The opinion of the court was delivered by: John D. Bates United States District Judge
Plaintiff Thomas P. Tierney seeks judicial review of the dismissal by defendant Federal Election Commission ("FEC") of his administrative complaint challenging the Massachusetts Republican State Congressional Committee's campaign spending in 2004. The FEC has moved to dismiss for lack of standing, or alternatively for summary judgment on the ground that the FEC's decision to dismiss Tierney's administrative complaint was not "contrary to law" under 2 U.S.C. § 437g(a)(8)(C). For his part, Tierney has moved for judgment on the pleadings. For the reasons explained below, the Court will grant the FEC's motion and deny Tierney's motion.
Shortly before the 2004 election, in which he was a candidate, Tierney filed an administrative complaint with the FEC asserting that the Massachusetts Republican State Congressional Committee ("Mass. Repub. Committee") unlawfully failed to spend funds to support Republican candidates for federal office in Massachusetts. He alleged that the Mass. Repub. Committee improperly spent most of more than $3 million in federal contributions received during the 2004 election cycle on state and local campaigns rather than federal campaign activity.
The FEC considered Tierney's complaint and determined that, based on the facts asserted, there was no basis to conclude that the Mass. Repub. Committee had violated the Federal Election Campaign Act of 1971, as amended, 2 U.S.C. §§ 431-55 ("the Act" or "FECA"). Adopting the First General Counsel's Report,*fn1 the FEC concluded that although FECA limits and governs how federal funds are raised, it does not restrict the use of federal funds by state political parties. FECA therefore neither requires the Mass. Repub. Committee to spend its federal funds on congressional candidates nor bars it from spending federal funds on state and local elections -- the choice is entirely up to a state party's committee to decide how to spend its federal funds. The FEC voted unanimously to adopt the General Counsel's recommendation and dismiss Tierney's administrative complaint. Tierney then sought review of that decision in this Court.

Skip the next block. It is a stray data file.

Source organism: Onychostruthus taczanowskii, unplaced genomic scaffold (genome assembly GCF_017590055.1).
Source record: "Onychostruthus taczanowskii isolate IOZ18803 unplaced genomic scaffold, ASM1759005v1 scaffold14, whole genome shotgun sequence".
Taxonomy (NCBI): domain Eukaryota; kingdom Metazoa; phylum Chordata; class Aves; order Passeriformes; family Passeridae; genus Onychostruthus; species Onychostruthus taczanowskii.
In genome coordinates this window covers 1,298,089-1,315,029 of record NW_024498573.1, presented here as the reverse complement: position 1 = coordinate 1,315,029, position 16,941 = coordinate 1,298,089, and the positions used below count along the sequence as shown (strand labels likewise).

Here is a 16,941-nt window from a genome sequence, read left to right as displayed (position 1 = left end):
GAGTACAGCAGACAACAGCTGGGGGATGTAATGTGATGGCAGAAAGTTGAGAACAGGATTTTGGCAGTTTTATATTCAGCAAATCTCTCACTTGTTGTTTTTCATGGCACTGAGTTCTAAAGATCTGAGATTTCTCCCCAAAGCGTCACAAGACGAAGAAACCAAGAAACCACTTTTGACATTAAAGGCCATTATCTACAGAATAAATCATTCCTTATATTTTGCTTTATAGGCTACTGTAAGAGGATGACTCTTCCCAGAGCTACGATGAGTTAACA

The FEC contends both that Tierney lacks standing to pursue this action and that, even if he has standing, the dismissal of Tierney's administrative complaint by the FEC was not contrary to law. The Court agrees with the FEC on both points.
I. Tierney Has Not Established Standing
Determining standing is a threshold jurisdictional requirement. Steel Co. v. Citizens for a Better Env't, 523 U.S. 83, 101-02 (1998); Whitmore v. Arkansas, 495 U.S. 149, 155 (1990); Kucinich v. Bush, 236 F. Supp. 2d 1, 3 n.5 (D.D.C. 2002). Tierney, as plaintiff in this action, has the burden of establishing his standing to sue. Lujan v. Defenders of Wildlife, 504 U.S. 555, 561 (1992). By now, the three "irreducible constitutional minimum" elements of standing that must be shown are quite familiar: an injury-in-fact, a causal relationship between that injury and the action that is challenged, and the likelihood that the injury can be redressed by the relief sought in court. Lujan, 504 U.S. at 560-61. The Supreme Court has emphasized that the injury asserted must be "concrete and particularized" and "actual or imminent," and not "conjectural" or "hypothetical" or merely a generalized grievance about government. Id. at 560, 573-74; see also FEC v. Akins, 524 U.S. 11, 23 (1998). Moreover, with respect to causation (or traceability), the injury must be fairly traceable to the challenged action of the defendant, rather than resulting from a third party's independent action, and standing is "substantially more difficult" to establish when an asserted injury results from "the government's allegedly unlawful regulation (or lack of regulation) of someone else." Lujan, 504 U.S. at 560-62 (emphasis in original).